Founder And Former Chairman of AeroVironment Was 81
It is with sadness
Aero-News has learned Dr. Paul MacCready, internationally renowned
and Caltech-trained scientist, innovator and entrepreneur, as well
as founder and former chairman of the board of directors of
AeroVironment, Inc., passed away in his sleep Tuesday, after a
His passing occurred less than one week after the 30th
anniversary of one of his most notable accomplishments -- the
record-setting flight of his human powered airplane, the Gossamer
Condor, according to the company.
"The world has lost a man of unique vision, and the people of AV
have lost a mentor and friend," said Tim Conver, AeroVironment's
chairman, chief executive officer and president. "Paul was an
inspiration to so many people around the globe who were touched by
his accomplishments and his innovative approach of 'doing more with
"The people of AV are diminished today as a result of his
passing. At the same time, we are better for having known and
worked with him, and we re-dedicate our efforts to the important
work that carries on his legacy. Of all his accomplishments, Paul's
greatest contribution may have been his remarkable ability to
demonstrate that 'impossible' is no match for human imagination and
perseverance. On behalf of everyone at AeroVironment, I express my
sincere condolences to Paul's wife Judy, his three sons and his two
grandchildren," Conver continued.
Dr. MacCready regularly donated time and resources to education
and to organizations promoting critical thinking, creativity and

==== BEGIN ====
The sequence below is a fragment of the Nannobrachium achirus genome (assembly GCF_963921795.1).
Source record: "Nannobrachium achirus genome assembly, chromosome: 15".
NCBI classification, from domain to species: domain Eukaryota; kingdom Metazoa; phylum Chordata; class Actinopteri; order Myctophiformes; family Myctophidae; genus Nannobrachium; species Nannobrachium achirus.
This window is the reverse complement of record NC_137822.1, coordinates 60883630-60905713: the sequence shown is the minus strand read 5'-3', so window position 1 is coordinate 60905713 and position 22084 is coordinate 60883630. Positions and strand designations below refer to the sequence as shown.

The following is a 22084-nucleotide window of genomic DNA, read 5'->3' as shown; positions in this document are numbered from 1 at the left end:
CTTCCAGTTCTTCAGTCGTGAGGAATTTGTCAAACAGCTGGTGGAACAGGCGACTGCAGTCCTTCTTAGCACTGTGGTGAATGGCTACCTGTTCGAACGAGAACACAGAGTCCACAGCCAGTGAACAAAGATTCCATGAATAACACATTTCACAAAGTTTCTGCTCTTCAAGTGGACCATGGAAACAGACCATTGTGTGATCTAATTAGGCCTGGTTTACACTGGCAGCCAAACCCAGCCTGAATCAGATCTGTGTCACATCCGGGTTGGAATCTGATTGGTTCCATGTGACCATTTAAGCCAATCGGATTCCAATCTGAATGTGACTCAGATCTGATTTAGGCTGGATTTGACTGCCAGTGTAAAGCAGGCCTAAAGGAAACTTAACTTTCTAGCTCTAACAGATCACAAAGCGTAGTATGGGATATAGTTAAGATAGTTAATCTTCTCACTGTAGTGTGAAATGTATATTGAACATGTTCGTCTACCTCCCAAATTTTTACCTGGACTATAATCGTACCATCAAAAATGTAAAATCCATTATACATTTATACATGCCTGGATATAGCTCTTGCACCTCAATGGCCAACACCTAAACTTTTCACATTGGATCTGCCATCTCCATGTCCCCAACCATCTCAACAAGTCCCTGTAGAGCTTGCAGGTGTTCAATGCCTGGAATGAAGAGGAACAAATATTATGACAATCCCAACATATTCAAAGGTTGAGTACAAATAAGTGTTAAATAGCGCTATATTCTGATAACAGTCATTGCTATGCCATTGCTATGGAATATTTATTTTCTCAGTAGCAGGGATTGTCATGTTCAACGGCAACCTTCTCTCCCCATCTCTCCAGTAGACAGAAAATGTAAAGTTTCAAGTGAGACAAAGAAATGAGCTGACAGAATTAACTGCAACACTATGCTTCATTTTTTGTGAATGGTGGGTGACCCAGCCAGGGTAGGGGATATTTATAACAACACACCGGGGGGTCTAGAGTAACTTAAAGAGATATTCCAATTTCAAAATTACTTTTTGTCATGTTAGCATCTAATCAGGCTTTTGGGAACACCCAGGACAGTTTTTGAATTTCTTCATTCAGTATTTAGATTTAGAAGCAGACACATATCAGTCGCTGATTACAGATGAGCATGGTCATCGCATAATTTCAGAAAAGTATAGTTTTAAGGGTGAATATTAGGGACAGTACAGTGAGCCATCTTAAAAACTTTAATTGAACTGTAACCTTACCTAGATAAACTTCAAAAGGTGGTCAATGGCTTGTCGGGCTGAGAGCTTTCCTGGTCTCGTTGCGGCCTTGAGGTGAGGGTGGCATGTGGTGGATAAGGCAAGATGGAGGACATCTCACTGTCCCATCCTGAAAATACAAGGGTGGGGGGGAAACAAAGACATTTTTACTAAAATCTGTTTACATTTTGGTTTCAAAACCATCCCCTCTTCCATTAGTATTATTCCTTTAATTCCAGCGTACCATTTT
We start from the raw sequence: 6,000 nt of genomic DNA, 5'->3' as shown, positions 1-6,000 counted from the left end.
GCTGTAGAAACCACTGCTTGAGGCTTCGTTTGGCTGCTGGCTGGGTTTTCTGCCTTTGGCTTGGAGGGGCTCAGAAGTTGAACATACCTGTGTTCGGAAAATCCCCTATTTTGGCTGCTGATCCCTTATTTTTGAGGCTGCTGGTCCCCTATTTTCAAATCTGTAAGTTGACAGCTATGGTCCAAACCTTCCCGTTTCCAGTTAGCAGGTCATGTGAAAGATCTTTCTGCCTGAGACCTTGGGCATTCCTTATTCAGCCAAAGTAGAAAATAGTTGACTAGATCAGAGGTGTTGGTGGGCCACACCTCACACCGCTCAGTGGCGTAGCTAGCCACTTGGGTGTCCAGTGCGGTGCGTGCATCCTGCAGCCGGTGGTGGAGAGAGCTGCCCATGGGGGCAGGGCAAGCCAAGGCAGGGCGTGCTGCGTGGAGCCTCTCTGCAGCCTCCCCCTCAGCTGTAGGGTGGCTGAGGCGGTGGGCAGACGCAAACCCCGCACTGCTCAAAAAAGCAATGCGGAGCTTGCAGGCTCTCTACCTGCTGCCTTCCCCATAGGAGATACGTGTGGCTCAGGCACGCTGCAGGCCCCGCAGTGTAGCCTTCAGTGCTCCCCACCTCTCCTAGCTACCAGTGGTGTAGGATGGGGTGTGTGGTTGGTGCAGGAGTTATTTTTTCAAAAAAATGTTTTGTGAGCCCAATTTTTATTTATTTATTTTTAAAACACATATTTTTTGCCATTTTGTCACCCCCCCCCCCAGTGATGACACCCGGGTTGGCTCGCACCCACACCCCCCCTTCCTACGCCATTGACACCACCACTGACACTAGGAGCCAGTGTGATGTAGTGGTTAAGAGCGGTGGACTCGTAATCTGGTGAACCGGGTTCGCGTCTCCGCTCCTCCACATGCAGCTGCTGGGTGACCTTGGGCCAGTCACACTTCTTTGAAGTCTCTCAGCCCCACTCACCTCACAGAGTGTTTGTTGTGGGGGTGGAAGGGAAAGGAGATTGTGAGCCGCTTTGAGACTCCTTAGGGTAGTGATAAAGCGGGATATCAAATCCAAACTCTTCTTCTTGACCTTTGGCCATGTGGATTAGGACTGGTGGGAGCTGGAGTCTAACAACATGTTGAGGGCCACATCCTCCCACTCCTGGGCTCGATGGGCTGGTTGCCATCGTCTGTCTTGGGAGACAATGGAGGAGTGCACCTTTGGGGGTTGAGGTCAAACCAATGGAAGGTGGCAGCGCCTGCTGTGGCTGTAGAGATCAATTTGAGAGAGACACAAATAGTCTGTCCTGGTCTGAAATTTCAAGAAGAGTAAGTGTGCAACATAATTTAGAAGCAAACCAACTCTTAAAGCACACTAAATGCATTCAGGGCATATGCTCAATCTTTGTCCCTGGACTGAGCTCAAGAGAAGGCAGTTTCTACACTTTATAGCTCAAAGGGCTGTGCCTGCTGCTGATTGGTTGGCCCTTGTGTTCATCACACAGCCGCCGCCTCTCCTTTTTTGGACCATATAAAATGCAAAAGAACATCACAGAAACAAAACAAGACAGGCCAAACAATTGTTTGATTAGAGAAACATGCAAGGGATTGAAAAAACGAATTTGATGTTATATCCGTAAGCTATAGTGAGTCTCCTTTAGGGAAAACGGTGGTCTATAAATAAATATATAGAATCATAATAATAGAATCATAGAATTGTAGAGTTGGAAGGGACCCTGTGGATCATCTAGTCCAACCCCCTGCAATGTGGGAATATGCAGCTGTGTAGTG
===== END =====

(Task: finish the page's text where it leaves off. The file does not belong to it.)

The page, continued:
awareness of global challenges.
MacCready founded AeroVironment in 1971 and this month
celebrated the 30th anniversary of the Kremer prize-winning flight
of the Gossamer Condor (shown below), which made the world's first
sustained, controlled flight powered solely by a human on August
23, 1977. The feat led to Dr. MacCready being nicknamed the "father
of human-powered flight."
MacCready also designed and built a follow-up airplane, the
Gossamer Albatross, which completed a successful crossing of the
English Channel on June 12, 1979 -- winning the second Kremer prize
in the process. Led by MacCready, AeroVironment later built the
Gossamer Penguin, a 3/4 scale variant of the Albatross that
utilized solar panels mounted above the wing to power the
one-seat aircraft's small electric motor.
That slow and flimsy aircraft (shown at right) proved unable to
cross the Channel... but a larger, more substantial solar-powered
plane, the Solar Challenger, completed a trip from Paris to Manston
on July 7, 1981.
The Los Angeles Times
reports MacCready believed his successes, such as more than 30
prestigious awards, including the Collier Trophy for achievement in
aeronautics and astronautics, plus five honorary degrees, was
probably due to a nerdy childhood.
"I was always the smallest kid in the class," he told the
National Aviation Hall of Fame. "I was not especially coordinated
-- certainly not the athletic type -- and socially immature.
"And so, when I began getting into model airplanes, and getting
into contests and creating new things, I probably got more
psychological benefit from that than I would have from some of the
other typical school things," he said. "Nobody seemed to be quite
as motivated for the new and strange as I was."
MacCready was named Engineer of the Century by the American
Society of Mechanical Engineers and selected Graduate of the Decade
by the California Institute of Technology. He was named one of the
100 greatest minds of the 20th century by Time Magazine.
In recent talks and presentations around the world he would
typically leave his audiences with the following thought,
reflecting his focus on the changing relationship between humans,
nature and technology.
"Over billions of years, on a unique sphere, chance has painted
a thin covering of life -- complex, improbable, wonderful and
fragile. Suddenly we humans (a recently arrived species no longer
subject to the checks and balances inherent in nature), have grown
in population, technology, and intelligence to a position of
terrible power: we now wield the paintbrush."
Plans for a private memorial service are pending.